I visited an old friend today. Ed was one of the first patients I worked with when I had started a new rehab position five years ago. He had just been admitted from the hospital after his stroke, was paralyzed on his right side, and was unable to speak. You could see the fear in his eyes when I met him; none of his words were coming out of his mouth and he was unable to move. Our rehab team (physical, occupational and speech therapy) swooped in to help Ed start his recovery.
Ed's stroke occurred in the motor area in the left hemisphere of his brain, resulting in Broca's aphasia. Usually, people with Broca's have good comprehension, but struggle to express themselves verbally. Ed and I started with yes/no questions, picture-pointing tasks, and Melodic Intonation Therapy. His progress was slow, but steady; he was able to request items with single words like "drink", "bathroom", and "cold". His wife Eleanor was an interesting lady. She was very intense, asked many questions, and frequently screamed at the nurses if they did not get her what she wanted. She liked me, fortunately. I think it was just the fact that I listened to her and empathized with how hard Ed's recovery was going to be for both of them.
I was fortunate, given the limited rehab time that is often given to patients post stroke, to work with Ed for almost six months. He continued to make measurable progress. We had progressed to short conversations. He shared some of the details of his life. I found out he had been a mechanical engineer. He had three sons and four grandchildren. Ironically, two of his grandchildren attended my middle school. He is a recovering alcoholic. He told me his marriage was challenging, and that he had considered divorce. His wife had thrown the telephone at him, hitting him in the head; it was at that moment that he had the stroke.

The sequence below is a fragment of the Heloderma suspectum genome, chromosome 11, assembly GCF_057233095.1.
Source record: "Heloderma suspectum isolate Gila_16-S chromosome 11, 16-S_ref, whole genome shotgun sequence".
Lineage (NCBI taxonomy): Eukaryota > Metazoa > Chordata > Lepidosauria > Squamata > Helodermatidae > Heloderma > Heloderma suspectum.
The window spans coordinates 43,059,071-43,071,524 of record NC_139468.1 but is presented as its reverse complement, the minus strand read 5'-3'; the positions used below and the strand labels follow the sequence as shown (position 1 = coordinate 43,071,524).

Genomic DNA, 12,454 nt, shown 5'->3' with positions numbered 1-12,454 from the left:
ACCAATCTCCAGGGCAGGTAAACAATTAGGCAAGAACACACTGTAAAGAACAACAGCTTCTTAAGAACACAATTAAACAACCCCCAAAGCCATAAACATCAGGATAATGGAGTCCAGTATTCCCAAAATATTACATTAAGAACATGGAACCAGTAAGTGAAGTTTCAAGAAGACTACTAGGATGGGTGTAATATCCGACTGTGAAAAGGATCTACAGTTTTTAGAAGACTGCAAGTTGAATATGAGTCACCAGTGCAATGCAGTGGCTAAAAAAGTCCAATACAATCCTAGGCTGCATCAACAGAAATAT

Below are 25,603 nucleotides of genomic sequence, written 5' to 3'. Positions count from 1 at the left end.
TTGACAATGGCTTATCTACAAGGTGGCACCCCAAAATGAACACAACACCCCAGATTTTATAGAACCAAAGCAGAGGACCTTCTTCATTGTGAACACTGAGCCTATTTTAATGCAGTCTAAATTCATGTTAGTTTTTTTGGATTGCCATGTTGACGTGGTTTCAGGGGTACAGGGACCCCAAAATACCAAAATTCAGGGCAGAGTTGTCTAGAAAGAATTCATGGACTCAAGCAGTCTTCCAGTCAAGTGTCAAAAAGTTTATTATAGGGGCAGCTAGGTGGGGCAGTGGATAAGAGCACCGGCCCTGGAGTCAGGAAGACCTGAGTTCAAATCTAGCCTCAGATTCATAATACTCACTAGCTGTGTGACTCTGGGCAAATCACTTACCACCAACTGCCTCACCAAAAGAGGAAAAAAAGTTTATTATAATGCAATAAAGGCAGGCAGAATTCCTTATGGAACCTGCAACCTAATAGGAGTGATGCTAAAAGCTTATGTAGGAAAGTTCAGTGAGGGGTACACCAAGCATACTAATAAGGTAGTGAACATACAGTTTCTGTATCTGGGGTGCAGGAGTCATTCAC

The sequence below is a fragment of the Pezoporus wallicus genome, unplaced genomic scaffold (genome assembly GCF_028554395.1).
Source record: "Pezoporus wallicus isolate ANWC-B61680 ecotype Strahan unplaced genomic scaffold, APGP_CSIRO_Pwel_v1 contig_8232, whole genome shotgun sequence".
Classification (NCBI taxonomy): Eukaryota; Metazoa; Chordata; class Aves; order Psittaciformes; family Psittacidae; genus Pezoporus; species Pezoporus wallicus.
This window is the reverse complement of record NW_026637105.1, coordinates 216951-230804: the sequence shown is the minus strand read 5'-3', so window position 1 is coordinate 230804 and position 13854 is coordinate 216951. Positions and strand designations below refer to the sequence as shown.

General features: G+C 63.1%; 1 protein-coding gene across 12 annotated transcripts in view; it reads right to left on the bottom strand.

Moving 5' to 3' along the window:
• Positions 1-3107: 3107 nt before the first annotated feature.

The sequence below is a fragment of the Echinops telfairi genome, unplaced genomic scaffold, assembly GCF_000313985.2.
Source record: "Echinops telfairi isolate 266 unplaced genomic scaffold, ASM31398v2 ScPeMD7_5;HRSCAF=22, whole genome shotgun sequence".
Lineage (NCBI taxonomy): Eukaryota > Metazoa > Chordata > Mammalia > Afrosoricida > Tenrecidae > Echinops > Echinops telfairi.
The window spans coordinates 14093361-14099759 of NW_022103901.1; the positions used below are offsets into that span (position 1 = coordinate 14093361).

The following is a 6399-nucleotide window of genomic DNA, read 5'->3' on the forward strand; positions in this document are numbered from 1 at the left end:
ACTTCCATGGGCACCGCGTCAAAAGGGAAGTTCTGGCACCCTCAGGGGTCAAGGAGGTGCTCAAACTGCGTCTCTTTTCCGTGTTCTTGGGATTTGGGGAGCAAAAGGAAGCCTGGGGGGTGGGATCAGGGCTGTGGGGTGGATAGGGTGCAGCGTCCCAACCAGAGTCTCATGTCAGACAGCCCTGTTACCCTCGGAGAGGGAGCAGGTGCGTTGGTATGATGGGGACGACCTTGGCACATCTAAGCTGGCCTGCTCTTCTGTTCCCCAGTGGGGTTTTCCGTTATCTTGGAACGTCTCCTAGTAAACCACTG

Ed could be challenging himself; he would become frustrated with his inability to express himself quickly and would swear at the staff - his words came out so clearly then! Even after his health care plan stopped paying for therapy, I would stop
in to see him before or after my shift at work to have a conversation,
or to set up his TV to watch a baseball game. He became like a second
I worked at the facility part-time after school. The facility decided after I had been there a year that they wanted to hire a full-time SLP. Since I was not available to take the job, they hired someone else. I was sad, because I really loved working at this place. I filled in here and there when the new SLP was on vacation or unavailable, and continued visiting with Ed. One day, when I stopped by to see him, a nurse on the floor told me that the family had moved him. The administrator would not tell me where he went. It would have been blurring the margins of my jobs to talk about this with his grandchildren; I knew eventually, I would see his son to ask Ed's whereabouts.
Ed's only granddaughter was graduating this year, and I ran into her dad, Nate after the ceremony. He gave me a big hug, and told me where his dad was living now. His mom was in an assisted living facility as well. Today, I stopped by to visit my old friend. His speech continues to come out in short bursts - he uses three to four words phrases, but they are clearly articulated. He told me about his wife, his grandchildren, and how much he missed the old facility. He kissed my hand and told me how glad he was to see me again.
I know I say it all the time, but I am so blessed to do the work I do. I meet the most wonderful people, and get to have a positive impact on their lives. I know that they have an even bigger impact on mine. I plan to see Ed again next week.